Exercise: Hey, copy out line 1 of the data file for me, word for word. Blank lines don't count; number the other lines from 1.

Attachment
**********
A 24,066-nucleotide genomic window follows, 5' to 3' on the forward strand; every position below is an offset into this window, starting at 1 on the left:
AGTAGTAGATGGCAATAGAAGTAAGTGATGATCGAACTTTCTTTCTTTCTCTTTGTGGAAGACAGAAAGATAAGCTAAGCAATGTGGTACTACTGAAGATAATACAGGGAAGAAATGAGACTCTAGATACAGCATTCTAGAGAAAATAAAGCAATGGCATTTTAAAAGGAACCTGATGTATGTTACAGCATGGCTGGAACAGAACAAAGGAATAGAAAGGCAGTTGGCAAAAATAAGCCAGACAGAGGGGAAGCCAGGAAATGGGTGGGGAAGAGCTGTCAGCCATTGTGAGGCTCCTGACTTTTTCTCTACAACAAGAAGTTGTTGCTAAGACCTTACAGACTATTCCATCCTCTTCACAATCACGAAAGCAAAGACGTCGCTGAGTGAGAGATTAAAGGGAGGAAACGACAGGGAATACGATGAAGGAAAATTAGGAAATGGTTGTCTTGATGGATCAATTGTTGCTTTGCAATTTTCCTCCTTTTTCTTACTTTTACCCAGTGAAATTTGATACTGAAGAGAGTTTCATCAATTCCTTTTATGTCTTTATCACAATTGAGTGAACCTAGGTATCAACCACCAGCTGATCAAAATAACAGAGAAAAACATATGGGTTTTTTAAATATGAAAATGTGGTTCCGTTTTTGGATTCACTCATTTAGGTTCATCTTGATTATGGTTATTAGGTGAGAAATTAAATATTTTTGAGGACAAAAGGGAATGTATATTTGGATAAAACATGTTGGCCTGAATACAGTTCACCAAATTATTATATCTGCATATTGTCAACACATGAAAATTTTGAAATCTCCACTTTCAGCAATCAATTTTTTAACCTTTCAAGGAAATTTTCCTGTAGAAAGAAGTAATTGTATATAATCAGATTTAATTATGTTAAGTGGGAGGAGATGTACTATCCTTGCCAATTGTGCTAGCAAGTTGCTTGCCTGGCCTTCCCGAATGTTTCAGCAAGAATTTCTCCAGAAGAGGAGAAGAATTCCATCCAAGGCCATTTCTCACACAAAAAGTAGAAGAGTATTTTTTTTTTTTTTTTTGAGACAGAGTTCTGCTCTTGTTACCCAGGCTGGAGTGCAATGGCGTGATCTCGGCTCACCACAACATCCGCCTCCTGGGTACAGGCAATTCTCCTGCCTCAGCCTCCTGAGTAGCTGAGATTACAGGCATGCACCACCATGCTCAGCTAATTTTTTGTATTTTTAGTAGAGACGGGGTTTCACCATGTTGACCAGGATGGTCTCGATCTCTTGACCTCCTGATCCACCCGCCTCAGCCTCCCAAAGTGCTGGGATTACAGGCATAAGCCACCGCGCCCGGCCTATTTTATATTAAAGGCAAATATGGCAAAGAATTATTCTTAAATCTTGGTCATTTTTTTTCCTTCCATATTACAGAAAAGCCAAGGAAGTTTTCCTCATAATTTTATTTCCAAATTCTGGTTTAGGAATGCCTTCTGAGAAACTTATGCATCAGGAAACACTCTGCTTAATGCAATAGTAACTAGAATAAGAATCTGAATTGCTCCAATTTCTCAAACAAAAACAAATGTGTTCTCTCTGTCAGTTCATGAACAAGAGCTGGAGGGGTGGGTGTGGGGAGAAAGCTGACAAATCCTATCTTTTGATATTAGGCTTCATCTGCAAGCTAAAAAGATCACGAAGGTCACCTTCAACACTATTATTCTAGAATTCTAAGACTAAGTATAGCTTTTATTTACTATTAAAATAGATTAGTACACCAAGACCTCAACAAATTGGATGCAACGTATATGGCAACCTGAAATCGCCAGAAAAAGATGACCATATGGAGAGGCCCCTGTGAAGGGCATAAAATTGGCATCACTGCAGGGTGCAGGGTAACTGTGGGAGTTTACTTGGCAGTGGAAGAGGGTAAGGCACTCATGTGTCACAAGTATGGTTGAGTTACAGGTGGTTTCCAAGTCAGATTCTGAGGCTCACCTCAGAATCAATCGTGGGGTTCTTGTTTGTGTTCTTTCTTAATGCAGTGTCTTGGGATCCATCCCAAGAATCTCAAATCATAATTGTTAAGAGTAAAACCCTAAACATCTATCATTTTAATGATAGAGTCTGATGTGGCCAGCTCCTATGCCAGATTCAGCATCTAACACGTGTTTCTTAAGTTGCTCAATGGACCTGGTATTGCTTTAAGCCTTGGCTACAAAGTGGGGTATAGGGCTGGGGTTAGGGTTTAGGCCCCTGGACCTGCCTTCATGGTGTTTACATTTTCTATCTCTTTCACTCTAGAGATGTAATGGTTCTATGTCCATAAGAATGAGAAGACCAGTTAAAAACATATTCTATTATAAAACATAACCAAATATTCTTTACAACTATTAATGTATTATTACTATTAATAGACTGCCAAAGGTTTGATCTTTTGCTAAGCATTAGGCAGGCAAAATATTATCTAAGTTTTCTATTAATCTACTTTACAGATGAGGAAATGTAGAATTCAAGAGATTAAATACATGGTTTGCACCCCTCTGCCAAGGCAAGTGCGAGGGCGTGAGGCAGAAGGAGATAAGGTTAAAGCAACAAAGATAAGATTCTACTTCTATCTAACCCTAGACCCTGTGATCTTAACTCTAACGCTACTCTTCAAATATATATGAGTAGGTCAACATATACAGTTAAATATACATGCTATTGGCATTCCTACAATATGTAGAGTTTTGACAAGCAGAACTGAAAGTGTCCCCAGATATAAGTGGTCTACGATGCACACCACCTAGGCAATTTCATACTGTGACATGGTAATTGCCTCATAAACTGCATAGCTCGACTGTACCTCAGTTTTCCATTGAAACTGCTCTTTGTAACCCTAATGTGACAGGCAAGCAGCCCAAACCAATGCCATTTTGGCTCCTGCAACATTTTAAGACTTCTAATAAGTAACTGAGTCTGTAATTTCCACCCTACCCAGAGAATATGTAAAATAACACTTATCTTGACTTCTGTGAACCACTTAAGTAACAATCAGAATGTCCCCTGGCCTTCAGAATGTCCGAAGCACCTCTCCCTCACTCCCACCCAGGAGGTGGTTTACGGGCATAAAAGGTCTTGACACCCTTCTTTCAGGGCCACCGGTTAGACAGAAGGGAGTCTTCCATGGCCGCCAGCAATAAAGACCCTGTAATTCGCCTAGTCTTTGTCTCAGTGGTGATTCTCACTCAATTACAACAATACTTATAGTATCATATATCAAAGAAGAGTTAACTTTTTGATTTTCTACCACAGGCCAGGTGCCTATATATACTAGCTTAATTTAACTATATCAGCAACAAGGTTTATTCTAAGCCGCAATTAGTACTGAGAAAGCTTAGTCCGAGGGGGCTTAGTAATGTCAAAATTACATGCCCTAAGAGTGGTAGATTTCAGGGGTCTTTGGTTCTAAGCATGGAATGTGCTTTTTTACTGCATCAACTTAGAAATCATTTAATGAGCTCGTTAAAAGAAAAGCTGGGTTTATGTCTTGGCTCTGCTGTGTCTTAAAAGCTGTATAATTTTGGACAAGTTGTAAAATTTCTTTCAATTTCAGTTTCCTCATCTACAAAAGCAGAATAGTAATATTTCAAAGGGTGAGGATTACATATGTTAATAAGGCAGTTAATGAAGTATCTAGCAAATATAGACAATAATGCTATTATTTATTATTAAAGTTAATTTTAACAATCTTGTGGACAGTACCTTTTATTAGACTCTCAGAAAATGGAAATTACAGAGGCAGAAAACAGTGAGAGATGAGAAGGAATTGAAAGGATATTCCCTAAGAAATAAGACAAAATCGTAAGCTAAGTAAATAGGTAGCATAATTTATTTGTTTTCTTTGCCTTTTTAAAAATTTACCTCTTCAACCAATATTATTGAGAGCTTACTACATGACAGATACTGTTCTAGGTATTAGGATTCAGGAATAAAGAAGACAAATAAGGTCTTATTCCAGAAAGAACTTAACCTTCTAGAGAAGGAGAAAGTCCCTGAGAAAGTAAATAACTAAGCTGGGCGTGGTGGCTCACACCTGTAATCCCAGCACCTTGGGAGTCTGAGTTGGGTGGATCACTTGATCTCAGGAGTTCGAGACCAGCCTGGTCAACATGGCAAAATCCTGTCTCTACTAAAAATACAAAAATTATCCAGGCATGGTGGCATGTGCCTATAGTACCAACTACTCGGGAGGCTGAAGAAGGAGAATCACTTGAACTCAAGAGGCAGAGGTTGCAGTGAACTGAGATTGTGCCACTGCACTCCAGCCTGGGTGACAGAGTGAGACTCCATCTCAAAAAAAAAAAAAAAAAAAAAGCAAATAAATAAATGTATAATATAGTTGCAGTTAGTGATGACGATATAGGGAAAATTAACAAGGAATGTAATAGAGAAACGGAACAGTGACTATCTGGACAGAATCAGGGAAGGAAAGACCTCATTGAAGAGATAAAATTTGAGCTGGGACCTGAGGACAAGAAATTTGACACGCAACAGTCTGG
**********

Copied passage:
A 24,066-nucleotide genomic window follows, 5' to 3' on the forward strand; every position below is an offset into this window, starting at 1 on the left: